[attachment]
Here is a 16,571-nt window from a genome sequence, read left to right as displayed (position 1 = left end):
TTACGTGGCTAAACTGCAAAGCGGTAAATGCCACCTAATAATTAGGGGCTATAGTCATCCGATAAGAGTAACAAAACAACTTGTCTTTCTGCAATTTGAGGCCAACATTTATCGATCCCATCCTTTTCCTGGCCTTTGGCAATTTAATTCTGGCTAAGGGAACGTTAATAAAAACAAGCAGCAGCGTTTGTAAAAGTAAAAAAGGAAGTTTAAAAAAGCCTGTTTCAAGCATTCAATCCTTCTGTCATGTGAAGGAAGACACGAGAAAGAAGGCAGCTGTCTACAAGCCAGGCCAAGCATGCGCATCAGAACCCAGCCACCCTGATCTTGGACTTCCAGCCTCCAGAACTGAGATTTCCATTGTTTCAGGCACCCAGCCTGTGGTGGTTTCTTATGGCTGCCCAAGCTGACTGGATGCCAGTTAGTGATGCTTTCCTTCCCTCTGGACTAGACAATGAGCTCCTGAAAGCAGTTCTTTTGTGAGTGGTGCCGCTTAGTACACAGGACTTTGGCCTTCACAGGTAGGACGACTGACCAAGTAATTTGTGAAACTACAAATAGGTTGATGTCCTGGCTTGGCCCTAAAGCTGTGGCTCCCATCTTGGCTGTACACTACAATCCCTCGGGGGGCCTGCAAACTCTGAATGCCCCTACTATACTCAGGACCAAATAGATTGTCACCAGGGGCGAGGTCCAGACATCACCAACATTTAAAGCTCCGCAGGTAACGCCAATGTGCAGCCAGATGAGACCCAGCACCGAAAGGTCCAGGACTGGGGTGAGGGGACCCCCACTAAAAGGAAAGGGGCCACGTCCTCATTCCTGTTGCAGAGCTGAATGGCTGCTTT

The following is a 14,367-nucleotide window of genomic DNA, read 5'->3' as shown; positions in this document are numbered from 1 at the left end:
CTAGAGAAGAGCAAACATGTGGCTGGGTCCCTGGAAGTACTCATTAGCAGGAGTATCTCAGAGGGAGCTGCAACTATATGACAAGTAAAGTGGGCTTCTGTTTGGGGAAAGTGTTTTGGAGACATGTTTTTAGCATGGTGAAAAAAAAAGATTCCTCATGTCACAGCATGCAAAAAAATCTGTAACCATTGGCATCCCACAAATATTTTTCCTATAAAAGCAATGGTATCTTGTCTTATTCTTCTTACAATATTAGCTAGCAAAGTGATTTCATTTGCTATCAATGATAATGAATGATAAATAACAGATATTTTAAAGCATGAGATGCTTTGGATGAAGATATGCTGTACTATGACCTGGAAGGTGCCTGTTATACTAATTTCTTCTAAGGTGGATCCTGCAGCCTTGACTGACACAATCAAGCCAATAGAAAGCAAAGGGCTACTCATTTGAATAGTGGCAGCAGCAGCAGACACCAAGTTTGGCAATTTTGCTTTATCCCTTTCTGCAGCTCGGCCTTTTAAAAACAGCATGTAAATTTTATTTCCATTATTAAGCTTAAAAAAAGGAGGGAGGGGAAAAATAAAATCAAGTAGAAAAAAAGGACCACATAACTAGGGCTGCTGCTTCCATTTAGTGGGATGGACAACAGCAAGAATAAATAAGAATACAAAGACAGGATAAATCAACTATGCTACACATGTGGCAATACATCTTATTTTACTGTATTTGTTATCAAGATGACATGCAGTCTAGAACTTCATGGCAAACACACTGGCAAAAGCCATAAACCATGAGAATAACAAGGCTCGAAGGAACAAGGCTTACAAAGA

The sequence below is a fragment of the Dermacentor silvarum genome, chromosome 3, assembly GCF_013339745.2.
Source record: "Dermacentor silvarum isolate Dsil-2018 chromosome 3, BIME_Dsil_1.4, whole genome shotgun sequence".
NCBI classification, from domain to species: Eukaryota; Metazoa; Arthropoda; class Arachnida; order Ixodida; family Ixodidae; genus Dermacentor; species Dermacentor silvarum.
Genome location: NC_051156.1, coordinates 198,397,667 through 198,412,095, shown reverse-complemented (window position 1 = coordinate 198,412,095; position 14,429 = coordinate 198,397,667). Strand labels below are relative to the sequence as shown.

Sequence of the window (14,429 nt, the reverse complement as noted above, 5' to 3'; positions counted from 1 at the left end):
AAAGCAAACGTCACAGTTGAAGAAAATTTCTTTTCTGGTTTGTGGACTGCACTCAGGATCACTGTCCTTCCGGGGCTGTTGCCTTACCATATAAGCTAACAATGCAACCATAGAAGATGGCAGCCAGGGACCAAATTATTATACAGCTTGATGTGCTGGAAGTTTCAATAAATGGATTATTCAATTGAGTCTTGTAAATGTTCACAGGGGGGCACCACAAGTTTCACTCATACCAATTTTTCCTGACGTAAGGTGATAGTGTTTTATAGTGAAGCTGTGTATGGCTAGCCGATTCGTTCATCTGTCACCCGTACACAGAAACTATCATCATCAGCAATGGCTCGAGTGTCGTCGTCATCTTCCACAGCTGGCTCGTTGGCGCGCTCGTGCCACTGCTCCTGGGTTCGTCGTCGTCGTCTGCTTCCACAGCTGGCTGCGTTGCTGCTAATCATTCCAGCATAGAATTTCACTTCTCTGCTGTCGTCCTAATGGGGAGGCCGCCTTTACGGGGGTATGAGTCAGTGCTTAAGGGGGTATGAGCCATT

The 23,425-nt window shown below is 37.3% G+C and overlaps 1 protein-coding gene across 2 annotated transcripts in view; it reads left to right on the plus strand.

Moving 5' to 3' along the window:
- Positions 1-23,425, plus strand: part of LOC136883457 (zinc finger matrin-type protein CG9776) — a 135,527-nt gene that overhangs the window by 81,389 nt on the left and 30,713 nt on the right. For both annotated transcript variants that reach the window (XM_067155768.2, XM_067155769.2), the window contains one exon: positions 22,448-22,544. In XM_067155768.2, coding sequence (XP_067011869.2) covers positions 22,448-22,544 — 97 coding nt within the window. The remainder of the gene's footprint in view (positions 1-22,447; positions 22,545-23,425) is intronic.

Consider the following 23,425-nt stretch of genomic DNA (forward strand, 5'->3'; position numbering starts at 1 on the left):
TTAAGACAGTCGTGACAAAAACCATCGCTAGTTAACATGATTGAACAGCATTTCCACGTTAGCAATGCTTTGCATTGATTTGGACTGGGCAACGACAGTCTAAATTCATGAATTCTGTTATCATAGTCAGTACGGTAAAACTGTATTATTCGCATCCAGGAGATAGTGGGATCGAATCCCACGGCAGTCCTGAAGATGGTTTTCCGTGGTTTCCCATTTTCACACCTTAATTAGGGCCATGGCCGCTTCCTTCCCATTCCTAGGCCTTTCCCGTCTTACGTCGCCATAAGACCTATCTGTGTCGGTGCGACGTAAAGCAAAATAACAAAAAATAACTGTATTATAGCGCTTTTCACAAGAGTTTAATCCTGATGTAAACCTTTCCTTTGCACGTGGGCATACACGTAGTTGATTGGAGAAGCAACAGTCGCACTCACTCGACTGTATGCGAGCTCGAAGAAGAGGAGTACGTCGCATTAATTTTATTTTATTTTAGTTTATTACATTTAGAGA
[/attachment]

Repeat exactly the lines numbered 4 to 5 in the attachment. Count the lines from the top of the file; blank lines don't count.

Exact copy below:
CTAGAGAAGAGCAAACATGTGGCTGGGTCCCTGGAAGTACTCATTAGCAGGAGTATCTCAGAGGGAGCTGCAACTATATGACAAGTAAAGTGGGCTTCTGTTTGGGGAAAGTGTTTTGGAGACATGTTTTTAGCATGGTGAAAAAAAAAGATTCCTCATGTCACAGCATGCAAAAAAATCTGTAACCATTGGCATCCCACAAATATTTTTCCTATAAAAGCAATGGTATCTTGTCTTATTCTTCTTACAATATTAGCTAGCAAAGTGATTTCATTTGCTATCAATGATAATGAATGATAAATAACAGATATTTTAAAGCATGAGATGCTTTGGATGAAGATATGCTGTACTATGACCTGGAAGGTGCCTGTTATACTAATTTCTTCTAAGGTGGATCCTGCAGCCTTGACTGACACAATCAAGCCAATAGAAAGCAAAGGGCTACTCATTTGAATAGTGGCAGCAGCAGCAGACACCAAGTTTGGCAATTTTGCTTTATCCCTTTCTGCAGCTCGGCCTTTTAAAAACAGCATGTAAATTTTATTTCCATTATTAAGCTTAAAAAAAGGAGGGAGGGGAAAAATAAAATCAAGTAGAAAAAAAGGACCACATAACTAGGGCTGCTGCTTCCATTTAGTGGGATGGACAACAGCAAGAATAAATAAGAATACAAAGACAGGATAAATCAACTATGCTACACATGTGGCAATACATCTTATTTTACTGTATTTGTTATCAAGATGACATGCAGTCTAGAACTTCATGGCAAACACACTGGCAAAAGCCATAAACCATGAGAATAACAAGGCTCGAAGGAACAAGGCTTACAAAGA

The sequence below is a fragment of the Dermacentor silvarum genome, chromosome 3, assembly GCF_013339745.2.